Amazon Shoppers Forgo Big-Ticket Items as Prime Sale Gets Going
Amazon.com Inc.’s fall sale for Prime subscribers kicked off Tuesday with price-conscious shoppers mostly snapping up deals on low-cost kitchen gadgets and apparel rather than splurging on big-ticket items.
Amazon.com Inc.'s fall sale for Prime subscribers kicked off Tuesday with price-conscious shoppers mostly snapping up deals on low-cost kitchen gadgets and apparel rather than splurging on big-ticket items.
Customers spent an average of $38 during the event's first eight hours, up 2% from the same period last year, according to Attain, a research firm that harvests data from credit card transactions.
While shoppers are skimping on their purchases now, Amazon is monitoring customers' browsing activity so it can offer them customized deals later in the season when they're prepared to spend more, said Brian Mandelbaum, chief executive officer of Chicago-based Attain. Other retailers looking to draft off Amazon's sale are doing much the same.
“This is a master class of how to have foresight into the consumer ahead of the season,” he said. “Each shopper will have their own symphony of offers heading into the holidays.”
Consumers are grappling with stubbornly persistent inflation even as their debt obligations balloon and savings shrink. The resumption of student loan payments, which were suspended during the pandemic, also are expected to weigh on spending.
US online sales in November and December will rise 4.8% to $222 billion, according to Adobe Inc., beating last year's 3.5% growth, but well below the pre-pandemic level of 13% reached in 2019.
Numerator, another research firm, said top-selling items so far during the sale include Amazon-branded batteries. About 60% of items sold cost less than $20 while only 3% were more than $100, according to the firm, which culled data from 890 shoppers who placed 1,379 orders.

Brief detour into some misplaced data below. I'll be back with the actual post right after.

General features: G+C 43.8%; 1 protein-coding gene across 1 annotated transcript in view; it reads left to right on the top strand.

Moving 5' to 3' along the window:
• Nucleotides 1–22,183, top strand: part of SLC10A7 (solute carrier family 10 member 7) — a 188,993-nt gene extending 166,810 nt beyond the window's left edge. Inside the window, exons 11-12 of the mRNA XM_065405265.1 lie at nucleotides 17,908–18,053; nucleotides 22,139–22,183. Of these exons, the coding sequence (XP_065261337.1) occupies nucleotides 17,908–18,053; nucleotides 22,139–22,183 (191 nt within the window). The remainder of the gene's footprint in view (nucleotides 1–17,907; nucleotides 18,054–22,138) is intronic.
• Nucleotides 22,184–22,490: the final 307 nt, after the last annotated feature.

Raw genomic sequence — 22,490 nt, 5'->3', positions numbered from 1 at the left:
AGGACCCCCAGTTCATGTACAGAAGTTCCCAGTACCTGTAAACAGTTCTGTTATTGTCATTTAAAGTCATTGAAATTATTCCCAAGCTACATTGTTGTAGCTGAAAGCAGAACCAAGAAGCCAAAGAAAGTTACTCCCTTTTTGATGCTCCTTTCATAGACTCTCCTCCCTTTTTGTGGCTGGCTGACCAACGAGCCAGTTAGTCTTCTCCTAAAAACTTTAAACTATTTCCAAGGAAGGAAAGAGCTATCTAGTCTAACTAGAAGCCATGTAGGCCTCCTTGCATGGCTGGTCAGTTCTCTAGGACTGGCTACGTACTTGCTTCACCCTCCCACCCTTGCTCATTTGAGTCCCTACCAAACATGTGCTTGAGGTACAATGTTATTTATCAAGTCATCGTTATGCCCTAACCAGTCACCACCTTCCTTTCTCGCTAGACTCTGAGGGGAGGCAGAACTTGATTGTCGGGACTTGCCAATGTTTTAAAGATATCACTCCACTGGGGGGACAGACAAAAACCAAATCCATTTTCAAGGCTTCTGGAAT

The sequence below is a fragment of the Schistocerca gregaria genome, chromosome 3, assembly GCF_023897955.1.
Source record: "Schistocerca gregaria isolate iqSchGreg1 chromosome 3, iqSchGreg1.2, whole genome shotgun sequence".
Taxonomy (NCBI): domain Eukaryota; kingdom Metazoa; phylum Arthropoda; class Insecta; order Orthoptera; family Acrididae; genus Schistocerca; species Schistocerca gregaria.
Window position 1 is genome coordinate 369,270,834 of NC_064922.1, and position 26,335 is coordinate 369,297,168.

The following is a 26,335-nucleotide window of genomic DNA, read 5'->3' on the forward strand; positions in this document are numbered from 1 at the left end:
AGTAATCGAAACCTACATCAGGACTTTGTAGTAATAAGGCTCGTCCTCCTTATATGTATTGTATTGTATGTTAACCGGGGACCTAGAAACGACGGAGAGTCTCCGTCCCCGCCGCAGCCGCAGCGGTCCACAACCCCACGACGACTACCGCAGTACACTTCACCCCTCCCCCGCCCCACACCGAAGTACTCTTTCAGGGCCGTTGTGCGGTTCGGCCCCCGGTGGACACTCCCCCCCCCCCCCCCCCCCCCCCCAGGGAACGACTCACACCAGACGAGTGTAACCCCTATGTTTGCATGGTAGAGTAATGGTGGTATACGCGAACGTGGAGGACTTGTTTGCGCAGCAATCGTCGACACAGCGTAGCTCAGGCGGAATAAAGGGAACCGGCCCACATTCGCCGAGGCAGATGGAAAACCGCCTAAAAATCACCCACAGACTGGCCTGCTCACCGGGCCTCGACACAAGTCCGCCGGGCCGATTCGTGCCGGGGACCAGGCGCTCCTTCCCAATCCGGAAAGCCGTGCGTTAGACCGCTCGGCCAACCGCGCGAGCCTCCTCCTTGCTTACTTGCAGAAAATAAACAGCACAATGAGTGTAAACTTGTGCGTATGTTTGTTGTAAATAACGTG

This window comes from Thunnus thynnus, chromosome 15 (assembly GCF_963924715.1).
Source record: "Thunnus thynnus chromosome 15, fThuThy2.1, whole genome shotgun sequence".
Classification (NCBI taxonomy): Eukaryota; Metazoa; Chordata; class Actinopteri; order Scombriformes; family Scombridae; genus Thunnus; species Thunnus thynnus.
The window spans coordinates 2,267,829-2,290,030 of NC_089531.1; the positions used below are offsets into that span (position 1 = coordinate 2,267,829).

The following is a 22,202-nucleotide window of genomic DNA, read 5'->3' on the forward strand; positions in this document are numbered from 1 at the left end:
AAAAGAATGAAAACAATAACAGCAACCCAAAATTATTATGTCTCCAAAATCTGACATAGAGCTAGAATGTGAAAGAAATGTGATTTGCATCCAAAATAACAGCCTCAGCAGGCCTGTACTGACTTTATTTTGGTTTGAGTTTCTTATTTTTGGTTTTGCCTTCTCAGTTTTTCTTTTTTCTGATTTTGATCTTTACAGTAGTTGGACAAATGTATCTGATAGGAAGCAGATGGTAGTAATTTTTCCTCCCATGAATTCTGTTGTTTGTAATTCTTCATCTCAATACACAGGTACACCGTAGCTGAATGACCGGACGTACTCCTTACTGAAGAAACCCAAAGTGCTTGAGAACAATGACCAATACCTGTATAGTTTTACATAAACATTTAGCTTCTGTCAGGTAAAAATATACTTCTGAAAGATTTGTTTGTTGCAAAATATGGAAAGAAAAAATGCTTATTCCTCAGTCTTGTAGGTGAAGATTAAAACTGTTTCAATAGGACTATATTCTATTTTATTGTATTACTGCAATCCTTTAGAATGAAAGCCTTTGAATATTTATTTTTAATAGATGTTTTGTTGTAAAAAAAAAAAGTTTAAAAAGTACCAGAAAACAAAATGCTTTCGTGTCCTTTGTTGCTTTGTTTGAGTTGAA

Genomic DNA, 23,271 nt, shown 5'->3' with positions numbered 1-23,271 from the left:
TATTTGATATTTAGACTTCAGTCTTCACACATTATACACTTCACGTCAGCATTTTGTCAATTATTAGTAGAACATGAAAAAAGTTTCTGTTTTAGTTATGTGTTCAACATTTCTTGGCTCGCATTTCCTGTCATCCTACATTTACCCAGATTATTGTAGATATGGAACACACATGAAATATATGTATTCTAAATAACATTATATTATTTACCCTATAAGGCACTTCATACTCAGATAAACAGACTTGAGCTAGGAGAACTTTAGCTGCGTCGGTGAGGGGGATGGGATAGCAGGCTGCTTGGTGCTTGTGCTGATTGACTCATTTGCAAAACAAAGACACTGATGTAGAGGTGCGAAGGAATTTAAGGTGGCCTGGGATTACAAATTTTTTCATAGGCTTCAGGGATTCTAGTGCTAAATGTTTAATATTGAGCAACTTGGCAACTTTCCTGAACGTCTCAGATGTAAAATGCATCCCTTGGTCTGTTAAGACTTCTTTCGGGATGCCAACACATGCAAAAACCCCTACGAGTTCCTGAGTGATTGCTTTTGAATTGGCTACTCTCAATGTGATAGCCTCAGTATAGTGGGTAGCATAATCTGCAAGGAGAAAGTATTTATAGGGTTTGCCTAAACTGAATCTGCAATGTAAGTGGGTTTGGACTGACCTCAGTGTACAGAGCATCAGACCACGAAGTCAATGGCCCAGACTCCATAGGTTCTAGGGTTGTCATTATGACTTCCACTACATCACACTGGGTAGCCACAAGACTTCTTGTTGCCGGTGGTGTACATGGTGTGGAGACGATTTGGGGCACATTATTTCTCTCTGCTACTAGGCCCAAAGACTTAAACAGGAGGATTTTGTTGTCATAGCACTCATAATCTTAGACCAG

Amazon launched its Prime Day summer sale in 2015 to attract new subscribers, who pay $139 a year for shipping discounts, video streaming and other benefits. The event helps Amazon lock in shoppers before the holidays and deepen its relationship with existing customers by offering them exclusive deals on Amazon gadgets and other products.
The Seattle-based company added a second event last year, called Prime Early Access Sale, that saw shoppers largely shun pricey products and load up on discounted pantry items instead. This year's fall sale has been renamed Prime Big Deal Days.
During the two-day period, totalUS online sales will reach $8.1 billion, up 6.1% from a year earlier, according to Adobe.
Consumers seem prepared to start their holiday spending early as long as they deem the discounts sufficiently compelling. Some 64% of shoppers said they'd begin shopping in October this year, up from 53% a year ago, according to a survey conducted by RetailMeNot, which monitors online deals.
About 58% of those surveyed said they'll shop Amazon's Big Deal Days and planned to spend $154, which is about $100 less than what those surveyed planned to spend during the Prime Day sale in July.
“People are definitely out there looking,” RetailMeNot editor Kristin McGrath said. “How well these sales do, and how much people actually buy, remains to be determined.”